Vienna, Austria

ESTRO 2023

Session Item

May 14
10:30 - 11:30
Lehar 1-3
Toxicity modelling
Ane Appelt, United Kingdom;
Villads Lundsteen Jacobsen, Denmark
Proffered Papers
11:20 - 11:30
Changes in prostate planning over a decade: radiobiological impact in rectum toxicity
Pedro Gallego Franco, Spain


Changes in prostate planning over a decade: radiobiological impact in rectum toxicity

Pedro Gallego Franco1, Jaime Pérez-Alija2, Cristina Ansón2, Nagore García2, Natalia Tejedor2, Nuria Jornet2, Helena Vivancos2, Fátima Leo2, Agustín Ruiz2, Marta Barceló2, Alejandro Domínguez2, Pablo Carrasco2

1Hospital de la Santa Creu i Sant Pau, Servicio de Radiofisica y Radioprotección, Barcelona, Spain; 2Hospital de la Santa Creu i Sant Pau, Servicio de Radiofísica y Radioprotección, Barcelona, Spain

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Purpose or Objective

Prostate planning has substantially changed over the last decade. This work aimed to assess the radiobiological impact of rectum toxicity for all the changes implemented at our department in prostate treatment planning during the past 15 years. We chose the normal tissue complication probability (NTCP) as a predictor of the radiobiological effect of rectum toxicities.

Material and Methods

A total of 1764 prostate patients referred for intended curative radiotherapy were included. This series included patients treated from 2014 to 2021 at our department. Patients with nodal involvement were excluded from this study. During this period, several treatment planning changes occurred: we introduced 6-field IMRT in 2013, VMAT in 2017, gEUD optimization in 2019, and RapidPlan in 2020. During this time, PTV coverage dosimetric constraints remained the same.

We automatically extracted all the DVHs for all patients using the Eclipse Scripting API. All 1764 DVH were then re-normalized to a prescription dose of 70 Gy in EQD2. For each patient, we extracted the following rectum dose-volume values: V10, V20, V30, V40, V50, V60, V70, V72, and V75.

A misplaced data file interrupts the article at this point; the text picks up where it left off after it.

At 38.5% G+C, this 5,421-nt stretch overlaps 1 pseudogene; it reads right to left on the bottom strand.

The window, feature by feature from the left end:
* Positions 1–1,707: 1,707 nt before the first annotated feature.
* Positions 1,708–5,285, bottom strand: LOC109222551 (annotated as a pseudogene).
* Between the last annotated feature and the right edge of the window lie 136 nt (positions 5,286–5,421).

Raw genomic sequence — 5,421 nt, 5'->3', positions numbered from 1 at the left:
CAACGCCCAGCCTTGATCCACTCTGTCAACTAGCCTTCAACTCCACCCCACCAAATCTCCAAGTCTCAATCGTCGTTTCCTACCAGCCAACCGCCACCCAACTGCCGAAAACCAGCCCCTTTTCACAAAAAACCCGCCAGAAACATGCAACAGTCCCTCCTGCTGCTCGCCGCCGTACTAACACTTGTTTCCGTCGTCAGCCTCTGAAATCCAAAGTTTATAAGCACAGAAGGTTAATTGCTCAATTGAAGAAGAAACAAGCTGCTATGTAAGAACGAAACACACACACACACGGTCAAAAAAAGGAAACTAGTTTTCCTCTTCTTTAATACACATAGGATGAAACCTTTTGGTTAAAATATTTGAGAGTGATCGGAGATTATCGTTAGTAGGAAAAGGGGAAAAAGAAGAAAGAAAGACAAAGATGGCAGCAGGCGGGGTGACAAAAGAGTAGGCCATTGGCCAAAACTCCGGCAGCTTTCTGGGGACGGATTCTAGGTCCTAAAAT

NTCP was evaluated from the empirical Lyman-Kutcher-Burman (LKB) model. For the rectum, the following complication endpoints were selected: rectal bleeding (G1&2), proctitis (G1&2), stool frequency (G1&2), loose stools (G1&2), rectal urgency (G1&2), rectal bleeding (G2), proctitis (G2), loose stools (G2), rectal urgency (G2). For these complication endpoints, we selected a corresponding set of parameters (n, m, TD50) from Gulliford [1]. We also evaluated the “Late toxicity G>= 2” taking the set of parameters (n, m, TD50) offered by the QUANTEC publication [2].

Dose-volume constraints and complications endpoints were graphically represented as a function of time using descriptive statistics (boxplot method).


Figure 1 shows a boxplot representation of the evolution of rectum dose-volume constraints over the years. No changes are visible for the introduction of IMRT and VMAT. However, the introduction of the gEUD optimization method had a noticeable impact, more clearly visible for the higher dose constraints. In addition, the introduction of the Rapidplan substantially decreased variability while maintaining the improvement already achieved with the introduction of the gEUDs.

Figure 2 shows another boxplot representation of the evolution of the prediction of rectum endpoints complications over time. As before, no appreciable changes appeared during the introduction of IMRT and VMAT. However, a visible impact occurred when the introduction of gEUD and, subsequently, Rapidplan.


The present study demonstrates the impact of gEUD optimization and Rapidplan on all rectum endpoint complications.

Surprisingly, the introduction of IMRT and VMAT had no radiobiological impact on rectum toxicity.